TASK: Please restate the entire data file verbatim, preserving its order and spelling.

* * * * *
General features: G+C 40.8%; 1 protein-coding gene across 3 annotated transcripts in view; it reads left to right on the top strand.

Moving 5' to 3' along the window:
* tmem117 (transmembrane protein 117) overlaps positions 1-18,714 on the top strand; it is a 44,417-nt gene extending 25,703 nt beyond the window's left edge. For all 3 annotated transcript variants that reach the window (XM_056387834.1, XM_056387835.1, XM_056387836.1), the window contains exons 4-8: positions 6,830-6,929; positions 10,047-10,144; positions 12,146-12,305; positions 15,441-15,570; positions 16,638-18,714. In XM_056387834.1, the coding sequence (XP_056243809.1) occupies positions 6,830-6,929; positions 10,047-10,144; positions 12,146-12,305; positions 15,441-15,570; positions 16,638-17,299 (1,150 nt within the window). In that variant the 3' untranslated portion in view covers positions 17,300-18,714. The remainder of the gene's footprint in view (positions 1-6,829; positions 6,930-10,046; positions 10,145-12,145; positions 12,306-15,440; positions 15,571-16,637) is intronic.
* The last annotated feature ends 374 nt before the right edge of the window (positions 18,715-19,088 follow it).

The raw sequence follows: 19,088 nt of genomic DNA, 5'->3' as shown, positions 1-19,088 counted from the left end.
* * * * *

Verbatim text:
General features: G+C 40.8%; 1 protein-coding gene across 3 annotated transcripts in view; it reads left to right on the top strand.

Moving 5' to 3' along the window:
* tmem117 (transmembrane protein 117) overlaps positions 1-18,714 on the top strand; it is a 44,417-nt gene extending 25,703 nt beyond the window's left edge. For all 3 annotated transcript variants that reach the window (XM_056387834.1, XM_056387835.1, XM_056387836.1), the window contains exons 4-8: positions 6,830-6,929; positions 10,047-10,144; positions 12,146-12,305; positions 15,441-15,570; positions 16,638-18,714. In XM_056387834.1, the coding sequence (XP_056243809.1) occupies positions 6,830-6,929; positions 10,047-10,144; positions 12,146-12,305; positions 15,441-15,570; positions 16,638-17,299 (1,150 nt within the window). In that variant the 3' untranslated portion in view covers positions 17,300-18,714. The remainder of the gene's footprint in view (positions 1-6,829; positions 6,930-10,046; positions 10,145-12,145; positions 12,306-15,440; positions 15,571-16,637) is intronic.
* The last annotated feature ends 374 nt before the right edge of the window (positions 18,715-19,088 follow it).

The raw sequence follows: 19,088 nt of genomic DNA, 5'->3' as shown, positions 1-19,088 counted from the left end.